A FORMER BRITISH Army soldier who fought in Iraq and returned from action with mental health issues is facing deportation.
Joram Nechironga, a Zimbabwean national, is due to be deported by the Home Office, but he says he fears for his life if returned after previously being tortured.
Lawyers are mounting a last-gasp legal challenge in the courts to prevent the father-of-two from being escorted to Robert Gabriel Mugabe International Airport in Harare.
Nechironga, who served on the frontline in the British army from 2002 to 2007, at the height of the Iraq conflict, developed PTSD following several traumatic experiences.
His supporters say his mental health was not treated until after he committed drink driving offences and an assault on a male family member.
Now he is receiving help for his mental health and drinking problem, Nechironga has turned his life around, his lawyers insist.
On a previous visit to Zimbabwe, in 2006, Nechironga said he was tortured for several days on suspicion of being a British spy.
After being released by the Zimbabwean authorities, Nechironga was told never to return.
The Home Office are unmoved and still want to deport him.
However, The Voice understands that Nechironga – who had been due to be removed tomorrow (2nd March) will not be deported until a late appeal is heard in court.
Melch Riyo, from Tann Law Solicitors, said: “Taking into account the nature of his offences, it is clear that Joram Nechironga’s offending history is inextricably linked to the PTSD that resulted from the traumatic experiences he had whilst fight for this country on the frontline.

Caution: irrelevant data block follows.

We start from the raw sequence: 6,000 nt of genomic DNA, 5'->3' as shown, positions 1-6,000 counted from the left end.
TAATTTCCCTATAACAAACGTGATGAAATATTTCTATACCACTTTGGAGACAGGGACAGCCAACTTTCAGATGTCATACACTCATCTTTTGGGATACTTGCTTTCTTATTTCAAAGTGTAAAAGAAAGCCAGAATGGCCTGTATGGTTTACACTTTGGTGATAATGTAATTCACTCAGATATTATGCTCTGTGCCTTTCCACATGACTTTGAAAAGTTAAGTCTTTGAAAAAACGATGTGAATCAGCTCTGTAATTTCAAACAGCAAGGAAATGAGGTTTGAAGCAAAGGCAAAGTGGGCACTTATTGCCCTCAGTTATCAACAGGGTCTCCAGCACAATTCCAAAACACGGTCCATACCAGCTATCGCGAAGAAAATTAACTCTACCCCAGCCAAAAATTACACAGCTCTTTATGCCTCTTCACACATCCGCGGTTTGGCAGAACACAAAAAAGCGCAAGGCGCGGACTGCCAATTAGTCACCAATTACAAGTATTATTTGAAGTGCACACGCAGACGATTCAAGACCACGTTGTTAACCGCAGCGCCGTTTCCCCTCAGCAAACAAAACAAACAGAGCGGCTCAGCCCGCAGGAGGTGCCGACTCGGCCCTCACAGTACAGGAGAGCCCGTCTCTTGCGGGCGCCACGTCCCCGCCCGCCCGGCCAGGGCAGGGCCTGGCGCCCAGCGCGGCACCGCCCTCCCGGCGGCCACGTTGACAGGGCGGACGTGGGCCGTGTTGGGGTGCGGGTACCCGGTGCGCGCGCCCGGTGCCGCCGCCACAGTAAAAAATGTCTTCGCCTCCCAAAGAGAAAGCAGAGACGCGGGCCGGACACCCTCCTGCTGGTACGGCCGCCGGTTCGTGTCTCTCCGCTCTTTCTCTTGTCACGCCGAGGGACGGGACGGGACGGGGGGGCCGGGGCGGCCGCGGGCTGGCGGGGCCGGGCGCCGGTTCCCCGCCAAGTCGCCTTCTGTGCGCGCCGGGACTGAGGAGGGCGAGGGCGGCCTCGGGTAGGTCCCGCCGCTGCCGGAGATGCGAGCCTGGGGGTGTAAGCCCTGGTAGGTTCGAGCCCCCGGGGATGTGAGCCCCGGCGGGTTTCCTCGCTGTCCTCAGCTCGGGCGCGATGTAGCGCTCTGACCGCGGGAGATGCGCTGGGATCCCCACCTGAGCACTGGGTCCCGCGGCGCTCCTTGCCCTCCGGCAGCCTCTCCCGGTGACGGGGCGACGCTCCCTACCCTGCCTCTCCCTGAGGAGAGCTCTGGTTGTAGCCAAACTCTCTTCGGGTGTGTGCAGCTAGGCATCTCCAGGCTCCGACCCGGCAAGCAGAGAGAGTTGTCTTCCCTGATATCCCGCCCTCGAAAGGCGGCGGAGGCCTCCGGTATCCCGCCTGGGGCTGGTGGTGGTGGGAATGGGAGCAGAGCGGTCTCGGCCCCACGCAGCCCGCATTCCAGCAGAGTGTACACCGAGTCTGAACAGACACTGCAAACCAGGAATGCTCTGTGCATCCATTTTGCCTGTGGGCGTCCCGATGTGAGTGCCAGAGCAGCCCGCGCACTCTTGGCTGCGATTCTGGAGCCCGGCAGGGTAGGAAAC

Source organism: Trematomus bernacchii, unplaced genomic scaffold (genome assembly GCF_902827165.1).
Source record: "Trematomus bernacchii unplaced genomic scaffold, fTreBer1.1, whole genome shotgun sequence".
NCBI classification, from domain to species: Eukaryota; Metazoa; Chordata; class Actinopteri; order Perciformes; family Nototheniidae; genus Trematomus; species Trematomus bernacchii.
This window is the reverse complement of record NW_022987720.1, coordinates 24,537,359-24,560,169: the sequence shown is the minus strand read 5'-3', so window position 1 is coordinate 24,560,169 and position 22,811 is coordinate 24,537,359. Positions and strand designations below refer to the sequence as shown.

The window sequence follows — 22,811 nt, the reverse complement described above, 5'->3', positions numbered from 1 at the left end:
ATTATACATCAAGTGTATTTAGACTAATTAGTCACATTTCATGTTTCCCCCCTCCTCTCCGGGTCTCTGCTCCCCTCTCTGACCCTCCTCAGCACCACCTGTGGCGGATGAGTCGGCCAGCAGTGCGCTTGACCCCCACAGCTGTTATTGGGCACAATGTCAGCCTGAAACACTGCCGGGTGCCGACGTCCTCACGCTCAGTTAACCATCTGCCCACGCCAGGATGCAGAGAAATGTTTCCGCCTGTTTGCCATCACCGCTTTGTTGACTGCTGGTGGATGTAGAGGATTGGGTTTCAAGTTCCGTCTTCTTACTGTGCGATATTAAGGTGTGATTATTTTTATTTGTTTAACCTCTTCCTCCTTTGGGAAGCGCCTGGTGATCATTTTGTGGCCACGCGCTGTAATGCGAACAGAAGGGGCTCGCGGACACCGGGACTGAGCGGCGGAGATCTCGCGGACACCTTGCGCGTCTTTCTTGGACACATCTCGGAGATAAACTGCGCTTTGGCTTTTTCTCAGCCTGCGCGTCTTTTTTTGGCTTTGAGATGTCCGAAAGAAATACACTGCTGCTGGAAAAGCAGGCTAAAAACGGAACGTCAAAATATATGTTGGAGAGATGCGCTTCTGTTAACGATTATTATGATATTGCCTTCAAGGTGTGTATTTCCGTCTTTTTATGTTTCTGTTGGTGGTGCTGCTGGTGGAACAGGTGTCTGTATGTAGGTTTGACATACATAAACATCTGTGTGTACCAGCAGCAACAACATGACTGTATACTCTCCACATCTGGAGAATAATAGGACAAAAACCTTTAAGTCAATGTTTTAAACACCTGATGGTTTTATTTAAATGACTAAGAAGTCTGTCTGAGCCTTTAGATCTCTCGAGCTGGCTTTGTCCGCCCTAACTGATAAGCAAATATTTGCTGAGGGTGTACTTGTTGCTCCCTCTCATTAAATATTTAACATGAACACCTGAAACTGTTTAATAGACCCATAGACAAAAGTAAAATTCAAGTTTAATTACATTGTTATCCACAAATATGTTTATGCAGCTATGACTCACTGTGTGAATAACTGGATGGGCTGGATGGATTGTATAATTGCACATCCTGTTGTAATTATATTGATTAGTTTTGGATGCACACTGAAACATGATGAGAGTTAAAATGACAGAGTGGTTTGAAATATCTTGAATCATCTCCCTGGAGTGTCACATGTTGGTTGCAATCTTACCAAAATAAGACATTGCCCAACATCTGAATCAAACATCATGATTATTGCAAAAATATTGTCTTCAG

“This is a poignant factor which cannot be ignored or disregarded”
Lawyers will argue that it is unfair to disregard the improvements Nechironga has made since getting help.
Nechironga witnessed army colleagues dying beside him in Iraq while fighting for Britain.
He returned from action with a drink problem, suicidal tendancies, anger issues, palpitations, nightmares and mood swings.
He has since had help for his PTSD from the Veterans Association and got a job in construction.
A supporter said: “Sending him back to Zimbabwe is no different to sending him back into relapse, discarding him and disregarding his self-sacrificial service in the British Army service.
“The fact that he is being deported because of actions that stem from PTSD which he got fighting for this country is unconscionable.”
In addition to the dangers he might face from the Zimbabwean military, are fears that the stress of being sent back, and the lack of veterans support, will set back his mental health and alcohol recovery.
A Home Office spokesperson said: “Foreign criminals should be in no doubt of our determination to deport them, and we make no apology for removing them to keep the public safe.
“The New Plan for Immigration will fix this broken immigration system and stop the abuse we are seeing by expediting the removal of those who have no right to be here.”